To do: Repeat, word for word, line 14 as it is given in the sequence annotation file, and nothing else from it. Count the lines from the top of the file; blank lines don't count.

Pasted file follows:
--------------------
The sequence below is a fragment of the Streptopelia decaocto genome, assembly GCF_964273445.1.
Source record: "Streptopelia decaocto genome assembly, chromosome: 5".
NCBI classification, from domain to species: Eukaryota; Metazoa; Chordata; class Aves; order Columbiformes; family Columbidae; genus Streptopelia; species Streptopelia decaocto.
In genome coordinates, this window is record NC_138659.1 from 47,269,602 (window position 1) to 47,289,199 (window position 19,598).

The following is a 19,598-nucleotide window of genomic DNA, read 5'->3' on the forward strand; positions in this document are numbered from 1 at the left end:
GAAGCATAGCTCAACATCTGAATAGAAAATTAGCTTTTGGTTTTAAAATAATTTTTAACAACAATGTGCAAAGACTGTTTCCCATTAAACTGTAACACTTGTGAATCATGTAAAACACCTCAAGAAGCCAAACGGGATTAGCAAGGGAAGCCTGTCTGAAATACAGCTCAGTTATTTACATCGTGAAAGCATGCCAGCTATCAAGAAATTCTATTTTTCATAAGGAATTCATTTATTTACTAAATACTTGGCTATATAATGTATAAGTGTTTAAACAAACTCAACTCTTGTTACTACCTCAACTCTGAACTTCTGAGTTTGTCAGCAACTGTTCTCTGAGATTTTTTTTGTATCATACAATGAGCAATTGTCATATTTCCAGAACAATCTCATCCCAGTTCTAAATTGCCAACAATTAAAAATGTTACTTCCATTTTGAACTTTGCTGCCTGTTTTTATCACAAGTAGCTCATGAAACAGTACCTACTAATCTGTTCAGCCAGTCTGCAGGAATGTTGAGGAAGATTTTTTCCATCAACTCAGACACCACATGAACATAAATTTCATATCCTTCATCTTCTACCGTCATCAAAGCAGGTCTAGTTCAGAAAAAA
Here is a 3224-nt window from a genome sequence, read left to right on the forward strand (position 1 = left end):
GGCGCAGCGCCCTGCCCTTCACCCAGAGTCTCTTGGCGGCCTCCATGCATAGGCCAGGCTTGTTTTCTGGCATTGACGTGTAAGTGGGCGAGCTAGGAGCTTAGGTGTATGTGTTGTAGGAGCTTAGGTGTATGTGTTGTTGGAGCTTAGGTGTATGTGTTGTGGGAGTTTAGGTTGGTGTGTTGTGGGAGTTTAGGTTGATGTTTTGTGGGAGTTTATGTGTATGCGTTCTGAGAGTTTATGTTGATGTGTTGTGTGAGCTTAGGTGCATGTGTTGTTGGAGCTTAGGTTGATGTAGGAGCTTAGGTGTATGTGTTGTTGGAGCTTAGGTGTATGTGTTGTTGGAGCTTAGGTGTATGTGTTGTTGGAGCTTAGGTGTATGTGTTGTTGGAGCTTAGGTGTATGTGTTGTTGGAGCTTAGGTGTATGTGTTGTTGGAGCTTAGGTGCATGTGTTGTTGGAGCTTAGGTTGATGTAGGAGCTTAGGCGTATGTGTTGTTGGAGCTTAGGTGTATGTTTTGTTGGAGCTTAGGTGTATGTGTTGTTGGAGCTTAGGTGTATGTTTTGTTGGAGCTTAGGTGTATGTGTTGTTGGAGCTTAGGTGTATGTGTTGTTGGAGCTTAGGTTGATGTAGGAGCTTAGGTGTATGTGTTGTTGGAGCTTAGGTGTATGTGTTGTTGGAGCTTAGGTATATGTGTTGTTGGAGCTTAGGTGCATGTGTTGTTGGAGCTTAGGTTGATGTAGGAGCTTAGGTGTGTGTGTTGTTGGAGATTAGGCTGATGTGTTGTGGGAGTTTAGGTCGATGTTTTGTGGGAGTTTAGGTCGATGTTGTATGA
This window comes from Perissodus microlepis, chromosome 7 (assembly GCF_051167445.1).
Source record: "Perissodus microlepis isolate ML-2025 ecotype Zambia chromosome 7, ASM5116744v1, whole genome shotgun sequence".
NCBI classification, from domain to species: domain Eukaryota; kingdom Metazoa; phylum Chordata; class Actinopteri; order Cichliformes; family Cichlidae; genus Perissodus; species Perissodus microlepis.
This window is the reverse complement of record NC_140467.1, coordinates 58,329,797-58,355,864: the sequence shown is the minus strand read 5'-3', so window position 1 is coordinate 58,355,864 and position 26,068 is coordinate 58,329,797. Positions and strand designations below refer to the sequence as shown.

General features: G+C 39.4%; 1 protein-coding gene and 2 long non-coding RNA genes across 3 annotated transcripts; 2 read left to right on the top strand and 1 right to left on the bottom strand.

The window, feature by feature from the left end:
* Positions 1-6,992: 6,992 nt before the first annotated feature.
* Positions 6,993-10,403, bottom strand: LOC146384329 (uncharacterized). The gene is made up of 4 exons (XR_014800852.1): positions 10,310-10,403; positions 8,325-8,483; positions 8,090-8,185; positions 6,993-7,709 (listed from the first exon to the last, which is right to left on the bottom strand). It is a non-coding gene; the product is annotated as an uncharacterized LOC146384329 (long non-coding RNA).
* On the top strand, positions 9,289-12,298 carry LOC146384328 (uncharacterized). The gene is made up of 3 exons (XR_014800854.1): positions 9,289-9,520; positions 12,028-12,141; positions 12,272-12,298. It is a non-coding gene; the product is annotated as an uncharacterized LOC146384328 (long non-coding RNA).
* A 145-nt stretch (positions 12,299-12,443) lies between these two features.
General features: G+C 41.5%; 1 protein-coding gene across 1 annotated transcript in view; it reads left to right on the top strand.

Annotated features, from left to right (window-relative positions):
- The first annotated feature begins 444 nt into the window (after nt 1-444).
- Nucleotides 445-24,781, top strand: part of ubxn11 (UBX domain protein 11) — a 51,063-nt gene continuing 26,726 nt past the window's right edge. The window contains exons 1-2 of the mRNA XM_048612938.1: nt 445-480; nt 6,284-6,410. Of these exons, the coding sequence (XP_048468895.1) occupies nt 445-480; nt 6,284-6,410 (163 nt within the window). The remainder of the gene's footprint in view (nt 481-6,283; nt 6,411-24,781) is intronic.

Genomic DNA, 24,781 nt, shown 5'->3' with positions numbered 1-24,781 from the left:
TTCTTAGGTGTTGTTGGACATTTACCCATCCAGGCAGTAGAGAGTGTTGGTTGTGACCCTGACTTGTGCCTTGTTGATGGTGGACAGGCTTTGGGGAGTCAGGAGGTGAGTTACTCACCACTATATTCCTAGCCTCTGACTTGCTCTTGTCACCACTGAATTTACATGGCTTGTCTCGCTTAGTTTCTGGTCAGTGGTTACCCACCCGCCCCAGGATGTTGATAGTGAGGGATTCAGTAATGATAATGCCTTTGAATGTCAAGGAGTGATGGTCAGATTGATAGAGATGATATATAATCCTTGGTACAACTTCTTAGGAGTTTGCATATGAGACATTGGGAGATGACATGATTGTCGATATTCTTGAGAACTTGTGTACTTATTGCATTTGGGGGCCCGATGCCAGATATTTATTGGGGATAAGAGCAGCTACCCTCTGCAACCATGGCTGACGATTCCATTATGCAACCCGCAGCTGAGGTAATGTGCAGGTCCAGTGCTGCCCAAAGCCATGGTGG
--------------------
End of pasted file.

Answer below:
The window, feature by feature from the left end: